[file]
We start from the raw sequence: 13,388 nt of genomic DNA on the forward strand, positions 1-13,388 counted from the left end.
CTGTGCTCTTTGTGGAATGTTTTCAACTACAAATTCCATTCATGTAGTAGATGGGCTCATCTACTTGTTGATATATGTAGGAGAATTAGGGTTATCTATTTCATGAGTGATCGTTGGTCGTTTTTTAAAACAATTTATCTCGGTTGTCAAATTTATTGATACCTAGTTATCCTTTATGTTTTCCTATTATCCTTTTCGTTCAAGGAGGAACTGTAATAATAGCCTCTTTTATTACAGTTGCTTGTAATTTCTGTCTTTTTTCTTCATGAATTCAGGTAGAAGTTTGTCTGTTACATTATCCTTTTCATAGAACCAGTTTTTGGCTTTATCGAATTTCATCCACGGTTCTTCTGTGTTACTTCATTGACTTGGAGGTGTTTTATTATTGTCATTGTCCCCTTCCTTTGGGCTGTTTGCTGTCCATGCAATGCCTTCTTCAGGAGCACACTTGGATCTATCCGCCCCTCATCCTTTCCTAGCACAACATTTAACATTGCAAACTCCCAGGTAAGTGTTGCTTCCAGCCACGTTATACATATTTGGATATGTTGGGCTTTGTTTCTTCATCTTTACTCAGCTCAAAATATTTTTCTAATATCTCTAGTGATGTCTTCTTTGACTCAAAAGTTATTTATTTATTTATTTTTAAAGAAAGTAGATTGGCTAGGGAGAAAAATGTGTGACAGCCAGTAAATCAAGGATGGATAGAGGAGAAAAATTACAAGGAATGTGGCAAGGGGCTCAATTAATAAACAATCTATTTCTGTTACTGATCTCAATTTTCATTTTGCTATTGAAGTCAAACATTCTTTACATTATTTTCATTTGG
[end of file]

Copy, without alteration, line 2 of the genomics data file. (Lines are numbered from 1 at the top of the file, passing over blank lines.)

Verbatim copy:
CTGTGCTCTTTGTGGAATGTTTTCAACTACAAATTCCATTCATGTAGTAGATGGGCTCATCTACTTGTTGATATATGTAGGAGAATTAGGGTTATCTATTTCATGAGTGATCGTTGGTCGTTTTTTAAAACAATTTATCTCGGTTGTCAAATTTATTGATACCTAGTTATCCTTTATGTTTTCCTATTATCCTTTTCGTTCAAGGAGGAACTGTAATAATAGCCTCTTTTATTACAGTTGCTTGTAATTTCTGTCTTTTTTCTTCATGAATTCAGGTAGAAGTTTGTCTGTTACATTATCCTTTTCATAGAACCAGTTTTTGGCTTTATCGAATTTCATCCACGGTTCTTCTGTGTTACTTCATTGACTTGGAGGTGTTTTATTATTGTCATTGTCCCCTTCCTTTGGGCTGTTTGCTGTCCATGCAATGCCTTCTTCAGGAGCACACTTGGATCTATCCGCCCCTCATCCTTTCCTAGCACAACATTTAACATTGCAAACTCCCAGGTAAGTGTTGCTTCCAGCCACGTTATACATATTTGGATATGTTGGGCTTTGTTTCTTCATCTTTACTCAGCTCAAAATATTTTTCTAATATCTCTAGTGATGTCTTCTTTGACTCAAAAGTTATTTATTTATTTATTTTTAAAGAAAGTAGATTGGCTAGGGAGAAAAATGTGTGACAGCCAGTAAATCAAGGATGGATAGAGGAGAAAAATTACAAGGAATGTGGCAAGGGGCTCAATTAATAAACAATCTATTTCTGTTACTGATCTCAATTTTCATTTTGCTATTGAAGTCAAACATTCTTTACATTATTTTCATTTGG